WTF are you even saying? The bus width has nothing to do with the architecture. Sure that the minimum bus width is usually the size of a pointer in the given architecture, but we're talking about 32-bit chips today and those are built with higher bus width than 32 bits, even if the arch is 32 bit.

    The point is that bus widths are larger than the pointer size in today's CPUs and has nothing to do with the pointer size. Nobody cares about the "minimum" bus width in the real world, only your theoretical nonsense.
    Which 32-bit CPUs have a wider data bus than 32-bits? The reverse have been true on many systems (CPU:s having a lower data bus than their internal ALU) requiring them to spend multiple cycles to perform loads but a CPU with wider data bus that their ALU:s?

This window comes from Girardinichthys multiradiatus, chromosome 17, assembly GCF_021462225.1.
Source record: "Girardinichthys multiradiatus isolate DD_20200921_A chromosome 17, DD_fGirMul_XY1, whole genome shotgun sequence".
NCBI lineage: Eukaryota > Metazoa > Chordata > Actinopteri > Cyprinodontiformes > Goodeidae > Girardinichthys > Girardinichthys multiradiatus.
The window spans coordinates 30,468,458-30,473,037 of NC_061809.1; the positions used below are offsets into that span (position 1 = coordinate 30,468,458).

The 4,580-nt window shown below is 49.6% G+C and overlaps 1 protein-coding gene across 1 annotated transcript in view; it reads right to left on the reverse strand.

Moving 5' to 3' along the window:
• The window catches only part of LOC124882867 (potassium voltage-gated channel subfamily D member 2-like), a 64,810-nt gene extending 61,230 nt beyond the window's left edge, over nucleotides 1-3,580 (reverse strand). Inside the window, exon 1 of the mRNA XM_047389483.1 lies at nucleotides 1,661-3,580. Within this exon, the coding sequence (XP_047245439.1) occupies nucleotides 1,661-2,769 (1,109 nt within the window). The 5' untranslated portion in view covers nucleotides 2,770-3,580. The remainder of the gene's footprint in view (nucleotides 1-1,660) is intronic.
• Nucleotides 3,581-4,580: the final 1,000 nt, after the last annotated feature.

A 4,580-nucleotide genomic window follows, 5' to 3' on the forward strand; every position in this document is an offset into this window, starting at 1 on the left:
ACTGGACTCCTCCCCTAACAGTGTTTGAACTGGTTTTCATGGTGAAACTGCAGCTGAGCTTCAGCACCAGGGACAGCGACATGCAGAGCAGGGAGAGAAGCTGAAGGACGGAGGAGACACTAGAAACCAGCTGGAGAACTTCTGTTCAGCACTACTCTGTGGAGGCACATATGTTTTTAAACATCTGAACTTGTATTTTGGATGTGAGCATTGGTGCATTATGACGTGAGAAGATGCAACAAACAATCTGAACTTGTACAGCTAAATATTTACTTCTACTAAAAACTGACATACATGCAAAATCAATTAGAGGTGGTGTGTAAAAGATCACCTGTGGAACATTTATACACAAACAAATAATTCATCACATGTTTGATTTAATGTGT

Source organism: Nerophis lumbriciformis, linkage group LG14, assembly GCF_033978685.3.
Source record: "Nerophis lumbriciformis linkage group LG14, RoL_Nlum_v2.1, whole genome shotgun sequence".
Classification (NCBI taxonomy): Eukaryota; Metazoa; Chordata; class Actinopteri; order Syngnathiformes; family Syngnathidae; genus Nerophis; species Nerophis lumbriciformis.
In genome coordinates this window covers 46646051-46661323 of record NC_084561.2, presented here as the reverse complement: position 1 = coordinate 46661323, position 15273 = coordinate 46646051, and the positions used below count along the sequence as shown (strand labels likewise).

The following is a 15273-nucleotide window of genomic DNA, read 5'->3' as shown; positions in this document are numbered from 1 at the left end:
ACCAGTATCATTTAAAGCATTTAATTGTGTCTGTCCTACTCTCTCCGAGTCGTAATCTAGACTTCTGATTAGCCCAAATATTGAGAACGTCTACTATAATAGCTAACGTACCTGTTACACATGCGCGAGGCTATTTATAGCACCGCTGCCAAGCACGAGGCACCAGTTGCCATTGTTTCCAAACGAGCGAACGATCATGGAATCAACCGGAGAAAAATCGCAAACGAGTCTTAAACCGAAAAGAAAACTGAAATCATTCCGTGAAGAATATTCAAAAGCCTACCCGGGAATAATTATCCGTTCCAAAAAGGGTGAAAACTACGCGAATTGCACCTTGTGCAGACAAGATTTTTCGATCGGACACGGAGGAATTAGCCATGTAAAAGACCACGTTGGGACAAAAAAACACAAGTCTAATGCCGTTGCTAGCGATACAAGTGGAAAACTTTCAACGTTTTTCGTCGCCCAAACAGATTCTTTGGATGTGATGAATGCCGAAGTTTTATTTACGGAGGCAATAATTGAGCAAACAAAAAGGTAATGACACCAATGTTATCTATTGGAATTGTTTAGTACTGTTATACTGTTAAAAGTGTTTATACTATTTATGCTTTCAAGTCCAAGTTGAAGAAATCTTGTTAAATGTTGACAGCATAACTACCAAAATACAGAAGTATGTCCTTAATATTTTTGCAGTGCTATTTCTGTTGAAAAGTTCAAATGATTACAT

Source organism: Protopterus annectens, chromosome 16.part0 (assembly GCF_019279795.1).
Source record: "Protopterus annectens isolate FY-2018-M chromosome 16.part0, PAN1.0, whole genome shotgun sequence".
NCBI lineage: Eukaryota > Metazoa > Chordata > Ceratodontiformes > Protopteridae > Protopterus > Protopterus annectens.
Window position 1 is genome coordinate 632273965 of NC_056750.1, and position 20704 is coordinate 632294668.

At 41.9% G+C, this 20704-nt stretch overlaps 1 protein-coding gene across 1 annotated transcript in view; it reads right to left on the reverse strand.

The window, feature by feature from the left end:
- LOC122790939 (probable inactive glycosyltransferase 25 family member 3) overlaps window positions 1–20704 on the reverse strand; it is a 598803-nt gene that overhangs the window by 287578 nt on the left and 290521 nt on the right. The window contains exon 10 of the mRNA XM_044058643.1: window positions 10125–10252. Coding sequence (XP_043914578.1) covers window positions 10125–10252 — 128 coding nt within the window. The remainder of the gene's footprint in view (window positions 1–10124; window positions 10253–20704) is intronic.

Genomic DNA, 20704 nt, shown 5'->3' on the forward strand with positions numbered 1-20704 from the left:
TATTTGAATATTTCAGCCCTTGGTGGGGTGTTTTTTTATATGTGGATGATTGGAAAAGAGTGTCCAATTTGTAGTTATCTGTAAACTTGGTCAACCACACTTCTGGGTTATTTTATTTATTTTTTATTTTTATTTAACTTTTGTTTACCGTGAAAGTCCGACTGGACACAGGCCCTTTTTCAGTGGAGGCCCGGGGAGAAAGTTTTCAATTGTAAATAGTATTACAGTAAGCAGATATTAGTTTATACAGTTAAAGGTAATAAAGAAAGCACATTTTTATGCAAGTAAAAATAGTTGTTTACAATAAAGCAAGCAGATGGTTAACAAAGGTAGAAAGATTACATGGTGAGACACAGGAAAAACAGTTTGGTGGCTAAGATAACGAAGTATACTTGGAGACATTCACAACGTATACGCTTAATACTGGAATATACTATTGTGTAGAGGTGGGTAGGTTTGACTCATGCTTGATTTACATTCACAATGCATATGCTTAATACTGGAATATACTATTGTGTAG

edit: And of course all x86:s since Pentium 60 have had 64-bit data buses (previous Pentiums had only 32-bit though) although their ALU:s where still 32-bit. Turns out that I'm just too old to think about that the prefetcher actually can do for a CPU and that it thus does can perform wider loads than the CPU can handle.

    However prefetcher or not, the CPU still have to perform loads from cache so it will still have to read it in 32-bits and not 64-bits even though the cache itself can be fed in 64-bit chunks so internal memory shuffling is still faster with a 64-bit ALU than a 32-bit one.
    Last edited by F.Ultra; 02-03-2019, 12:02 AM.

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  • Weasel
    replied
    Originally posted by cbxbiker61 View Post